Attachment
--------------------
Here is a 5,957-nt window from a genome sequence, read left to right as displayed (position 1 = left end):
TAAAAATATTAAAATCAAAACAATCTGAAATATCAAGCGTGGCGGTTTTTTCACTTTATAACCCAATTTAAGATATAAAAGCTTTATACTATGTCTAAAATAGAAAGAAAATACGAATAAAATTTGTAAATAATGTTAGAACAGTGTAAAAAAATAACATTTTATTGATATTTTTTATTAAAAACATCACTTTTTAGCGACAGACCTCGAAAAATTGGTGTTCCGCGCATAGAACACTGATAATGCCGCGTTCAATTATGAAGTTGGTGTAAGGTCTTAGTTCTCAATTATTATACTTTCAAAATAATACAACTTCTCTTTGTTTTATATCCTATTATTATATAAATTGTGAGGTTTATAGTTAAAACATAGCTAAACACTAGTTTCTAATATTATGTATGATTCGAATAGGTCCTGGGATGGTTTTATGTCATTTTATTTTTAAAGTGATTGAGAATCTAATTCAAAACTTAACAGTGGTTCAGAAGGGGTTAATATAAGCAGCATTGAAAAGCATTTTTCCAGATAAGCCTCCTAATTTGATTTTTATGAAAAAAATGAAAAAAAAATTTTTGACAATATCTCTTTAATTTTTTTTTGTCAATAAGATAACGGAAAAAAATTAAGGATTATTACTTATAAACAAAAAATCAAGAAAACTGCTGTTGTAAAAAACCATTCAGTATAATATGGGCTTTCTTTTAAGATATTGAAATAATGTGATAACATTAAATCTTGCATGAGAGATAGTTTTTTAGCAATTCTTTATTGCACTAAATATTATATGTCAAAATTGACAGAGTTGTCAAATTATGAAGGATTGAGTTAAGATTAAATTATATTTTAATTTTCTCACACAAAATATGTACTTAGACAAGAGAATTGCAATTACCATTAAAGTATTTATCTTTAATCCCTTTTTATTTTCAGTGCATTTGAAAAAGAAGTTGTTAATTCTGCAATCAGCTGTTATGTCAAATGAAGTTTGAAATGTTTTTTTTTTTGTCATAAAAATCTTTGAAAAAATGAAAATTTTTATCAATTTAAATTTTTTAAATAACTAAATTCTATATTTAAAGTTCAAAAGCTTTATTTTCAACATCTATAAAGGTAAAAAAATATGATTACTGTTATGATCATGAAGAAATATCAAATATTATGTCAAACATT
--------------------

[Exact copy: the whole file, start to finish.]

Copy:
Here is a 5,957-nt window from a genome sequence, read left to right as displayed (position 1 = left end):
TAAAAATATTAAAATCAAAACAATCTGAAATATCAAGCGTGGCGGTTTTTTCACTTTATAACCCAATTTAAGATATAAAAGCTTTATACTATGTCTAAAATAGAAAGAAAATACGAATAAAATTTGTAAATAATGTTAGAACAGTGTAAAAAAATAACATTTTATTGATATTTTTTATTAAAAACATCACTTTTTAGCGACAGACCTCGAAAAATTGGTGTTCCGCGCATAGAACACTGATAATGCCGCGTTCAATTATGAAGTTGGTGTAAGGTCTTAGTTCTCAATTATTATACTTTCAAAATAATACAACTTCTCTTTGTTTTATATCCTATTATTATATAAATTGTGAGGTTTATAGTTAAAACATAGCTAAACACTAGTTTCTAATATTATGTATGATTCGAATAGGTCCTGGGATGGTTTTATGTCATTTTATTTTTAAAGTGATTGAGAATCTAATTCAAAACTTAACAGTGGTTCAGAAGGGGTTAATATAAGCAGCATTGAAAAGCATTTTTCCAGATAAGCCTCCTAATTTGATTTTTATGAAAAAAATGAAAAAAAAATTTTTGACAATATCTCTTTAATTTTTTTTTGTCAATAAGATAACGGAAAAAAATTAAGGATTATTACTTATAAACAAAAAATCAAGAAAACTGCTGTTGTAAAAAACCATTCAGTATAATATGGGCTTTCTTTTAAGATATTGAAATAATGTGATAACATTAAATCTTGCATGAGAGATAGTTTTTTAGCAATTCTTTATTGCACTAAATATTATATGTCAAAATTGACAGAGTTGTCAAATTATGAAGGATTGAGTTAAGATTAAATTATATTTTAATTTTCTCACACAAAATATGTACTTAGACAAGAGAATTGCAATTACCATTAAAGTATTTATCTTTAATCCCTTTTTATTTTCAGTGCATTTGAAAAAGAAGTTGTTAATTCTGCAATCAGCTGTTATGTCAAATGAAGTTTGAAATGTTTTTTTTTTTGTCATAAAAATCTTTGAAAAAATGAAAATTTTTATCAATTTAAATTTTTTAAATAACTAAATTCTATATTTAAAGTTCAAAAGCTTTATTTTCAACATCTATAAAGGTAAAAAAATATGATTACTGTTATGATCATGAAGAAATATCAAATATTATGTCAAACATT